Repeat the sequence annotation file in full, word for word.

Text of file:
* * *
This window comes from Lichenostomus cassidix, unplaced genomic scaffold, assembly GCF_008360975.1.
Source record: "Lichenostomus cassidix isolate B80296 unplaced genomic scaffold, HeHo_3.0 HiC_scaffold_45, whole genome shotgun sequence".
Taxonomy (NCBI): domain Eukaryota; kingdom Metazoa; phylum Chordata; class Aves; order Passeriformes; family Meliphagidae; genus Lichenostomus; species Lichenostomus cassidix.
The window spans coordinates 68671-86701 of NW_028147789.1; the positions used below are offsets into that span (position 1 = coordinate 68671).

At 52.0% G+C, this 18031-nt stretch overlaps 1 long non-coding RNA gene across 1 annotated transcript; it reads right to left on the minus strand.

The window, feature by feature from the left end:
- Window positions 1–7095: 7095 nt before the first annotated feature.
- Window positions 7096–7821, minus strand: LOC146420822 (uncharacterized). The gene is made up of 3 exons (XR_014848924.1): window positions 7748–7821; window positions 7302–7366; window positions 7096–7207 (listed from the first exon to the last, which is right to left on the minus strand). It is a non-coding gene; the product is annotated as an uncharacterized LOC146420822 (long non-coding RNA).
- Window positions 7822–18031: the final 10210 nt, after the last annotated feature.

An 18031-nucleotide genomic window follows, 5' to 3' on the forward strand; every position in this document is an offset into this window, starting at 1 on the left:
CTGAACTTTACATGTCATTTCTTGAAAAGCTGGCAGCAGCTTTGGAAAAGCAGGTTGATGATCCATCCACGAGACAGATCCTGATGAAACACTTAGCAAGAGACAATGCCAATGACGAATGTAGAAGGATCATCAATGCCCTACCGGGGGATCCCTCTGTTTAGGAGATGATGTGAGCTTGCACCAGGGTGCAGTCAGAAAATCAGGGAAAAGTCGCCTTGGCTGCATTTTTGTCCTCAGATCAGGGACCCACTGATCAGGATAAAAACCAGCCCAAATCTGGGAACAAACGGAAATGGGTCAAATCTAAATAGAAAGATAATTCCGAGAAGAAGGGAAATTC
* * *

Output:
This window comes from Lichenostomus cassidix, unplaced genomic scaffold, assembly GCF_008360975.1.
Source record: "Lichenostomus cassidix isolate B80296 unplaced genomic scaffold, HeHo_3.0 HiC_scaffold_45, whole genome shotgun sequence".
Taxonomy (NCBI): domain Eukaryota; kingdom Metazoa; phylum Chordata; class Aves; order Passeriformes; family Meliphagidae; genus Lichenostomus; species Lichenostomus cassidix.
The window spans coordinates 68671-86701 of NW_028147789.1; the positions used below are offsets into that span (position 1 = coordinate 68671).

At 52.0% G+C, this 18031-nt stretch overlaps 1 long non-coding RNA gene across 1 annotated transcript; it reads right to left on the minus strand.

The window, feature by feature from the left end:
- Window positions 1–7095: 7095 nt before the first annotated feature.
- Window positions 7096–7821, minus strand: LOC146420822 (uncharacterized). The gene is made up of 3 exons (XR_014848924.1): window positions 7748–7821; window positions 7302–7366; window positions 7096–7207 (listed from the first exon to the last, which is right to left on the minus strand). It is a non-coding gene; the product is annotated as an uncharacterized LOC146420822 (long non-coding RNA).
- Window positions 7822–18031: the final 10210 nt, after the last annotated feature.

An 18031-nucleotide genomic window follows, 5' to 3' on the forward strand; every position in this document is an offset into this window, starting at 1 on the left:
CTGAACTTTACATGTCATTTCTTGAAAAGCTGGCAGCAGCTTTGGAAAAGCAGGTTGATGATCCATCCACGAGACAGATCCTGATGAAACACTTAGCAAGAGACAATGCCAATGACGAATGTAGAAGGATCATCAATGCCCTACCGGGGGATCCCTCTGTTTAGGAGATGATGTGAGCTTGCACCAGGGTGCAGTCAGAAAATCAGGGAAAAGTCGCCTTGGCTGCATTTTTGTCCTCAGATCAGGGACCCACTGATCAGGATAAAAACCAGCCCAAATCTGGGAACAAACGGAAATGGGTCAAATCTAAATAGAAAGATAATTCCGAGAAGAAGGGAAATTC